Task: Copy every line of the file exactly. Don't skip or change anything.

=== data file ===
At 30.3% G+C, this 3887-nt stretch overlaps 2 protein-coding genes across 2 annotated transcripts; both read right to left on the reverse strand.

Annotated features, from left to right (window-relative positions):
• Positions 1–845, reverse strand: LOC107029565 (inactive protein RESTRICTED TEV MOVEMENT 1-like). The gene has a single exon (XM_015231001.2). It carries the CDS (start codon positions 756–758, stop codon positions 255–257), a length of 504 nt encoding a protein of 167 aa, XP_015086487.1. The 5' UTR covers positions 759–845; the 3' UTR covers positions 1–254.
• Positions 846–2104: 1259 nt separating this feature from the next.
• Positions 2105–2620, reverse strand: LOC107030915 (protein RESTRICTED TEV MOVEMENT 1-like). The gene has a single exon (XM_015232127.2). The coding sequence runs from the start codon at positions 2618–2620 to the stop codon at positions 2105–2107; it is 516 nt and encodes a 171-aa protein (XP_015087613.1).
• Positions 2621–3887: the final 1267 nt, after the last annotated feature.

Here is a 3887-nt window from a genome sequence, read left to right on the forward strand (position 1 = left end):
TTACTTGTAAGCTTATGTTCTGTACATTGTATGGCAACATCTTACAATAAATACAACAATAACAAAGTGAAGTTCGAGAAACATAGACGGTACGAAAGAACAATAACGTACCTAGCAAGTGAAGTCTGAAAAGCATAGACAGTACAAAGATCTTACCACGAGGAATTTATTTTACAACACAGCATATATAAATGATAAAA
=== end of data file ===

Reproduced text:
At 30.3% G+C, this 3887-nt stretch overlaps 2 protein-coding genes across 2 annotated transcripts; both read right to left on the reverse strand.

Annotated features, from left to right (window-relative positions):
• Positions 1–845, reverse strand: LOC107029565 (inactive protein RESTRICTED TEV MOVEMENT 1-like). The gene has a single exon (XM_015231001.2). It carries the CDS (start codon positions 756–758, stop codon positions 255–257), a length of 504 nt encoding a protein of 167 aa, XP_015086487.1. The 5' UTR covers positions 759–845; the 3' UTR covers positions 1–254.
• Positions 846–2104: 1259 nt separating this feature from the next.
• Positions 2105–2620, reverse strand: LOC107030915 (protein RESTRICTED TEV MOVEMENT 1-like). The gene has a single exon (XM_015232127.2). The coding sequence runs from the start codon at positions 2618–2620 to the stop codon at positions 2105–2107; it is 516 nt and encodes a 171-aa protein (XP_015087613.1).
• Positions 2621–3887: the final 1267 nt, after the last annotated feature.

Here is a 3887-nt window from a genome sequence, read left to right on the forward strand (position 1 = left end):
TTACTTGTAAGCTTATGTTCTGTACATTGTATGGCAACATCTTACAATAAATACAACAATAACAAAGTGAAGTTCGAGAAACATAGACGGTACGAAAGAACAATAACGTACCTAGCAAGTGAAGTCTGAAAAGCATAGACAGTACAAAGATCTTACCACGAGGAATTTATTTTACAACACAGCATATATAAATGATAAAA